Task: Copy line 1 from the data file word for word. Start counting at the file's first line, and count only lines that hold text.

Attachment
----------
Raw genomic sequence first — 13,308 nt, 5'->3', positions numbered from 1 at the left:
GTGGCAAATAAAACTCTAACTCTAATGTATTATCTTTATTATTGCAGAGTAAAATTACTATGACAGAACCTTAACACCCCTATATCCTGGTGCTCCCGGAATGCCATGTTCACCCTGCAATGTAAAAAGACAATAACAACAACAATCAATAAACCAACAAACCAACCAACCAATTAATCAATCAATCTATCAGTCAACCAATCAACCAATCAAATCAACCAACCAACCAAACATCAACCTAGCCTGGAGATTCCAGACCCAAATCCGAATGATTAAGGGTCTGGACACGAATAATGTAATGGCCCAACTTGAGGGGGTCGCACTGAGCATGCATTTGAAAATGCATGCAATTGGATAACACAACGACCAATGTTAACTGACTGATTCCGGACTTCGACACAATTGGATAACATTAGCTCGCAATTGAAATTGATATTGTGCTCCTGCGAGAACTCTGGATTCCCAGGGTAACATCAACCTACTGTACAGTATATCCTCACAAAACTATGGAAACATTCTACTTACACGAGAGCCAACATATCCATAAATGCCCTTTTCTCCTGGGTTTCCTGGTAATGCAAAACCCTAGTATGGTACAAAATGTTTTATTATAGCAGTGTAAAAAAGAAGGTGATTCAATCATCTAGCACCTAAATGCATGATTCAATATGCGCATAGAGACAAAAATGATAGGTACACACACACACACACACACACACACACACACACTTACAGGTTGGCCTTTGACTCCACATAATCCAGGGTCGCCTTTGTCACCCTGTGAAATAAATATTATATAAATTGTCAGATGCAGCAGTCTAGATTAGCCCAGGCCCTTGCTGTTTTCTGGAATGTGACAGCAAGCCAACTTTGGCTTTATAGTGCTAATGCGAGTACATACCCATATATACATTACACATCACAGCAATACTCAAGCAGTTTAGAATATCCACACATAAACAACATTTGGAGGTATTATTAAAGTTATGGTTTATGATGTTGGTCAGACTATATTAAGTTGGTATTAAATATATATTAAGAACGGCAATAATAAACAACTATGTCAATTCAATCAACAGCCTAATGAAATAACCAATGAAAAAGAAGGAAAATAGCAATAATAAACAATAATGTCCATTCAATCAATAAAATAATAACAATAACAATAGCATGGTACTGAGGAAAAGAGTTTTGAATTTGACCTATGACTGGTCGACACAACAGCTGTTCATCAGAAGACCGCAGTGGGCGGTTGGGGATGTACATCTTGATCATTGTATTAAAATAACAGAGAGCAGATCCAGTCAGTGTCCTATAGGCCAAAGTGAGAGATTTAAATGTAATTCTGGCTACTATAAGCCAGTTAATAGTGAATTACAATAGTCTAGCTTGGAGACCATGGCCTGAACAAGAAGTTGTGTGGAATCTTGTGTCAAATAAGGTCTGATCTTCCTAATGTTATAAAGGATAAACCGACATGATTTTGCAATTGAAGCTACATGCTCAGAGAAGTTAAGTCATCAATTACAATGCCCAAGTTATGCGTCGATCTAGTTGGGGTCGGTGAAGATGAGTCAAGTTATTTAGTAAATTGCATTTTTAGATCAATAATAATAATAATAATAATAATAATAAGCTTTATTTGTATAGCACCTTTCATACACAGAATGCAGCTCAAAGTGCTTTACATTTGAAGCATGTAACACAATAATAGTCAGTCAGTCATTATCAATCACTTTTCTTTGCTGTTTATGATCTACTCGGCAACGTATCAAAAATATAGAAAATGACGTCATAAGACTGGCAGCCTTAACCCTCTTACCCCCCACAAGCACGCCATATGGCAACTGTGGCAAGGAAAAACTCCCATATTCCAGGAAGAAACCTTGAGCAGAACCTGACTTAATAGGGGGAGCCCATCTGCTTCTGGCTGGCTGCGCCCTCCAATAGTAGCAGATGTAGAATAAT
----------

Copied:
Raw genomic sequence first — 13,308 nt, 5'->3', positions numbered from 1 at the left: